situation ; perilous, indeed, for the lugger was at an anchor nearly two miles higher up the river than the town of Havre.
Every preparation was now made for an obstinate resistance, as far as the scanty means possessed by the vessel would allow. There was not a round of grape-shot on board, and the match was so bad that it would with difficulty fire the powder. Almost the first step taken by Sir Sidney on his return to the lugger, was to discharge his prisoners, by sending them upon their parole to Honfleur, on the southern bank of the river. The launch that carried them, and another boat, it is believed, then pulled towards and reached the Diamond, still at anchor in the outer road of Havre, and anxiously awaiting the return of her commander.
While the prisoners were embarking in the boats, several shot from the shore reached the Vengeur ; and shortly afterwards a large armed lugger advanced to attack her. To receive the latter to the best advantage, the Vengeur got under way, and eventually beat her off, but not without sustaining a loss of several men wounded, including a young midshipman, Charles Beecroft. A variety of small-craft, filled with troops, now surrounded the Vengeur ; and a furious action commenced chiefly with musketry. No breeze springing up, and the force opposed to him every moment increasing, Sir Sidney was compelled to surrender, with a loss of four of his party killed and seven wounded.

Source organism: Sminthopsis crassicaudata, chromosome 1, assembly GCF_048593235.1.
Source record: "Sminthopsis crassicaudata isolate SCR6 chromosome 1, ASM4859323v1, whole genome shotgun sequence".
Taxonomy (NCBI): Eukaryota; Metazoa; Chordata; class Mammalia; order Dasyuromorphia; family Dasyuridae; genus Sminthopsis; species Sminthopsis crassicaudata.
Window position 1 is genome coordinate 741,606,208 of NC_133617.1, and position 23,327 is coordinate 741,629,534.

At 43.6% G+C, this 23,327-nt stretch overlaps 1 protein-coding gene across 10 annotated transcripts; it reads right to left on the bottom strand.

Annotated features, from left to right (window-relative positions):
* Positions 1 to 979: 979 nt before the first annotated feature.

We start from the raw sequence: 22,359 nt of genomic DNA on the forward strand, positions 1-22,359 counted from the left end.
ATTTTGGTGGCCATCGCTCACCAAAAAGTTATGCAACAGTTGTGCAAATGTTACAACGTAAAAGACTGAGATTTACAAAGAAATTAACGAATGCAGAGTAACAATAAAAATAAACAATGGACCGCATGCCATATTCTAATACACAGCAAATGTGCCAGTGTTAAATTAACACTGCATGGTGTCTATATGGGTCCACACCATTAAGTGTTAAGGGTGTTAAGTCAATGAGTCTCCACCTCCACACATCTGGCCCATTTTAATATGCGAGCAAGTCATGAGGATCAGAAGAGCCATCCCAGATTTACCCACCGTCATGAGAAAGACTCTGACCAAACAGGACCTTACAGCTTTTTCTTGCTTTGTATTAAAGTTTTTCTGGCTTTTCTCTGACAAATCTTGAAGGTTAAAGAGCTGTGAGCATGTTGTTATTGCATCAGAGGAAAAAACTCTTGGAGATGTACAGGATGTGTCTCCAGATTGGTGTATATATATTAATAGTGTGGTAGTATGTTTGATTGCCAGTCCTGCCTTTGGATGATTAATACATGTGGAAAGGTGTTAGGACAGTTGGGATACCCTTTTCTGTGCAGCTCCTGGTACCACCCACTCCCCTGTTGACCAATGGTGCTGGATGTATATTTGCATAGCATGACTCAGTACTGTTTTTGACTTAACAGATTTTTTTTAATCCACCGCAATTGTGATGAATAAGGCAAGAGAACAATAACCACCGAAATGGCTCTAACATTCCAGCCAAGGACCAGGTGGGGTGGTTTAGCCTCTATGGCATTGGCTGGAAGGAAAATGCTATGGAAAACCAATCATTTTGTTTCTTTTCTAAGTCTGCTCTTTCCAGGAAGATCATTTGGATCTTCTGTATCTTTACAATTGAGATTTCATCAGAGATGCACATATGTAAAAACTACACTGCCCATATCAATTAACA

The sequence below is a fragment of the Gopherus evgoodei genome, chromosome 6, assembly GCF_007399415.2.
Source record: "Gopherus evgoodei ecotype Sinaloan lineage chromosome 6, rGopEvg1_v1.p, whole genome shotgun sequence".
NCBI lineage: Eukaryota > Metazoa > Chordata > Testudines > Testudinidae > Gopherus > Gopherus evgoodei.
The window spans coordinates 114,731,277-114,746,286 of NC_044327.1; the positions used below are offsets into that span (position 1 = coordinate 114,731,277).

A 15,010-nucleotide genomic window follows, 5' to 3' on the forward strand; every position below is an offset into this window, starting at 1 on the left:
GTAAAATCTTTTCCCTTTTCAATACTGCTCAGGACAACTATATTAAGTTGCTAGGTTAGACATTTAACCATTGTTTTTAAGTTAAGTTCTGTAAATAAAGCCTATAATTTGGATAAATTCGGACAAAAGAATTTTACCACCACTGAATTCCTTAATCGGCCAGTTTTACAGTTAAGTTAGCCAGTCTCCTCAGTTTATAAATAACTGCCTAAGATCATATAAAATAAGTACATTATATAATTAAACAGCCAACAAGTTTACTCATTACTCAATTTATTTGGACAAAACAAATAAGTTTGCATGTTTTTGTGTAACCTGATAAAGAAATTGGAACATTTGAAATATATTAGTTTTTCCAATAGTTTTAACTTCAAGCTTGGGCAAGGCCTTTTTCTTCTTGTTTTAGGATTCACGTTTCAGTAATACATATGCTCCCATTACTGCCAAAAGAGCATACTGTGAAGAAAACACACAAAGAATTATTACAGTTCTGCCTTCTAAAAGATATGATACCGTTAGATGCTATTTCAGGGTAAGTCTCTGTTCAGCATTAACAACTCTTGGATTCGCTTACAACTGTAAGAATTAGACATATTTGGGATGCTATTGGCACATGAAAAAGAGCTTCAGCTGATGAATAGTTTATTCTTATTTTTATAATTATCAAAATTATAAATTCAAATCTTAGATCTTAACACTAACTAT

The prisoners thus made, consisting, in consequence of the return of some of the boats, of not more than 20 or 30 officers and men, were landed at Havre, and marched thence to Rouen ; where they were imprisoned. On the 21st Sir Sidney Smith and midshipman John Westley Wright quitted Rouen under an escort, and arrived the next day at Paris. Here, upon a principle that would equally apply to any zealous and enterprising officer belonging to the navy of any belligerent nation, Sir Sidney Smith and Mr. Wright were considered not as prisoners of war, but as prisoners of state. Under the scandalous régime secret, they, on the 3d of July, were removed to the tower of the temple at Paris, and there confined in separate cells. At the end of two years, however, Sir Sidney and his young friend effected their escape (by the connivance, as is thought, of the French government), and arrived in London in the month of May, 1798.
On the 20th of April, in the morning, as Sir Edward Pellew, having despatched home the Révolutionnaire and her prize, was lying to, while the latter weathered the Lizard, a suspicious sail appeared coming in from the seaward. Her not answering the private signal, when she tacked from the squadron, marked her out as an enemy ; and Sir Edward, having ordered the Argo to Plymouth, made all sail in chase, accompanied by the frigates Amazon and Concorde.
After a chase of 15 hours, and a run of 168 miles, the
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